I am a huge fan of used book stores, though–lots of books, including the occasional hard-to-find gem–on the cheap. I’m known for coming home from a used store with big stacks. There have been times I’ve been with Paul and only quit shopping because I physically couldn’t carry any more books.

Photo Blog!

I’ve been wanting to do a nice, big photo post since basically I started this blog–and I feel like there are a couple lurking somewhere–and today, with no life updates or memes, I figured I might as well. So, here we have 2013 in pictures.

The weekend was fun. Paul came over Friday night to hang out as usual, then got up early as hell to pick Jacob up from the airport since he’s got a week of leave. Since Paul got up so early, I ended up early, and Jacob was texting me to see if Paul got his texts about the flight landing since Paul doesn’t always text anyone else back and his entire family uses me when they can’t get to him, and by that time I was pretty sure I wasn’t gonna fall back asleep, so I just got up.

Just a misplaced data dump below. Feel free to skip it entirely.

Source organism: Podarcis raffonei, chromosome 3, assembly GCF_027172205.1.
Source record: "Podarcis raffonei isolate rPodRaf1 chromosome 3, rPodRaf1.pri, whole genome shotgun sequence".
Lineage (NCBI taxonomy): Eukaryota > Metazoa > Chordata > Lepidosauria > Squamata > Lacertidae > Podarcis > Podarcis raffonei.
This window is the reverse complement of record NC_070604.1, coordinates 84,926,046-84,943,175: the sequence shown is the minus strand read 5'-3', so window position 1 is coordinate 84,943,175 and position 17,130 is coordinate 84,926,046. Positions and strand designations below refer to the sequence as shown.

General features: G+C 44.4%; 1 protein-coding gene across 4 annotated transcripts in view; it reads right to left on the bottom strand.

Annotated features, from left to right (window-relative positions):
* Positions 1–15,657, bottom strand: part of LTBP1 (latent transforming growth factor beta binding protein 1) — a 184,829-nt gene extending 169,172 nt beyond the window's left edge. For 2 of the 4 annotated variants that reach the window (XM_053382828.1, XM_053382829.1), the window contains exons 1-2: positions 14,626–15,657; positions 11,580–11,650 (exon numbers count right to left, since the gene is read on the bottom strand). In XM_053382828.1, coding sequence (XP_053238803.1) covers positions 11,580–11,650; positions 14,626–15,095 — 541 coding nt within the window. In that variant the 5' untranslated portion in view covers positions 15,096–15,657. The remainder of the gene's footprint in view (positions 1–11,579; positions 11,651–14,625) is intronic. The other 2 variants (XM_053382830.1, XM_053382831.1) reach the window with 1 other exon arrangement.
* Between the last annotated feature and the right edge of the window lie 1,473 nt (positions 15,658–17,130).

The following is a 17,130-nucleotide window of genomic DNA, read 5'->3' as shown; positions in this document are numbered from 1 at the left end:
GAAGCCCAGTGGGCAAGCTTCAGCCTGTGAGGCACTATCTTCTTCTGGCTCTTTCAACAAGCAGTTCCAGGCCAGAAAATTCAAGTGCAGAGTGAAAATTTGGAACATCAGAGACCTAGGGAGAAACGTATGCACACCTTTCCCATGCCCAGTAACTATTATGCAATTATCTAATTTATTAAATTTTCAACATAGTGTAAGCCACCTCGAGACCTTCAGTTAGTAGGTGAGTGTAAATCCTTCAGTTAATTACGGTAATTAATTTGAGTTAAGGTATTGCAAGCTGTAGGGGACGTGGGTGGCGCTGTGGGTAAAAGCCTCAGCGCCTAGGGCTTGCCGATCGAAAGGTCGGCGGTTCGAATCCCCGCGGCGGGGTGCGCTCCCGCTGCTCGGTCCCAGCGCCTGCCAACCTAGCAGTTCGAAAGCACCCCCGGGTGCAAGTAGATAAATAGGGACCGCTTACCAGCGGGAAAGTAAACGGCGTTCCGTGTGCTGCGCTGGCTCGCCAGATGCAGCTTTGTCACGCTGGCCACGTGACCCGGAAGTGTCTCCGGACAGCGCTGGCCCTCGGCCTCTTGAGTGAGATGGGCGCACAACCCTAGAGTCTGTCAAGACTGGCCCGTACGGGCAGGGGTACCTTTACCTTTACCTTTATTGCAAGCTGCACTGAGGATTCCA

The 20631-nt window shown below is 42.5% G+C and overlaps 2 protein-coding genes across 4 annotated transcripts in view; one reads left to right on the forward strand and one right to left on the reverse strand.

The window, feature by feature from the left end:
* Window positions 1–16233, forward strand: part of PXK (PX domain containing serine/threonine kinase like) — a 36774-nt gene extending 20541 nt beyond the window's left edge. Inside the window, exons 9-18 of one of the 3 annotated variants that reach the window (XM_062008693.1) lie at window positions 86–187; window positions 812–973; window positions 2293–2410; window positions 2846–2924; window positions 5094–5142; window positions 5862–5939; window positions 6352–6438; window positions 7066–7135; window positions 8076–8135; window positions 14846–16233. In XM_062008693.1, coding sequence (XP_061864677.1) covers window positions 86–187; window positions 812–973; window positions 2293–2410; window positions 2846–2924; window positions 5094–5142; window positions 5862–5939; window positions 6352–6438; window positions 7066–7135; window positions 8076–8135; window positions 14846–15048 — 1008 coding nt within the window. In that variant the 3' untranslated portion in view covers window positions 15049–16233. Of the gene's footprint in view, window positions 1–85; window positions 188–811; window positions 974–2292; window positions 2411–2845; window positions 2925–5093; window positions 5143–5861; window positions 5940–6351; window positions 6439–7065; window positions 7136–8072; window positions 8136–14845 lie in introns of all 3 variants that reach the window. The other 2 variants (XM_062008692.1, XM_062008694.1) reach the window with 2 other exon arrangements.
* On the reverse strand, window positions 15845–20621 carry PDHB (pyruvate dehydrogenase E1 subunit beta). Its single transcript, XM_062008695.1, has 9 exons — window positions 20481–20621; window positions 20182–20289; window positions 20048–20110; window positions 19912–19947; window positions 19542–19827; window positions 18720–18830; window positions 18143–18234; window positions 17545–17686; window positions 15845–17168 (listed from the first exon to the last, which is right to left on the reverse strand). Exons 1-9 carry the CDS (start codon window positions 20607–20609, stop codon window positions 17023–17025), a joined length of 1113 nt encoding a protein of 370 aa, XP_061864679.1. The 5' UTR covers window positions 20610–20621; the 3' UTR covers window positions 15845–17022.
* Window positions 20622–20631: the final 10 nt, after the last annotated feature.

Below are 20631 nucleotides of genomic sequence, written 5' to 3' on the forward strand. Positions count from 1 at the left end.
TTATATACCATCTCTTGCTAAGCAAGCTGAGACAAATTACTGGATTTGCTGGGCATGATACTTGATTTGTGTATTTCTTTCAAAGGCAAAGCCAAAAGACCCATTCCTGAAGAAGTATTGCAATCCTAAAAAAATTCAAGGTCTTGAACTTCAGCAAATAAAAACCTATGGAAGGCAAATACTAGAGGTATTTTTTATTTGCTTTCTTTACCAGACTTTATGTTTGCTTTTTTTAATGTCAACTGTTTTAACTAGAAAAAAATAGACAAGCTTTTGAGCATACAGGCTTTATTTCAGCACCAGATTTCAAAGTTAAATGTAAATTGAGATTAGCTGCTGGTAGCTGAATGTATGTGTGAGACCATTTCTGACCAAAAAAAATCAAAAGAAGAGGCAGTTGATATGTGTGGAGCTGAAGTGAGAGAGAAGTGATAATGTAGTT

I won Pirate tickets at work, and the plan was to go with Paul, but he’d forgotten about this gun bash for a fire department all the men in his family were going to, so after a few days of prodding, I convinced Brandon to go instead. He kept saying he had a paper to write, but no college student is spending a Saturday night on a paper. I lured him in too with suggestions of dinner at Grille 36, but he got so messed up in traffic on the way to my apartment that it was way too late, so we just headed to PNC Park to park and explore the park to find food. We settled on sushi and hibachi steak.

The game itself wasn’t great. It was cold as fuck–after this winter, temperatures in the 40s seem warm, but after sitting in it for a few hours, it’s terrible. I warmed up in the bathroom and with some hot food. The Pirates also lost, but it was still a good time. It was fireworks night, which was probably the best part–closing down a bridge and some streets and setting off fireworks looks cool as hell.

They do this contest where they number the programs and then draw a number and the winning numbers get free slot play at the casino, and our programs won. You only have 24 hours after the first pitch to claim them, so Brandon talked me into going, especially since the casino is so close to the park. And since we were there, we decided to go ahead and play a little, especially since we were playing on the casino’s money. We actually hit well enough to keep playing for a little bit but ultimately lost everything. That said, “everything” was like 20 to 30 bucks each, tops. I was hoping to double my slot play of $15, but I didn’t get much past $20 before I lost.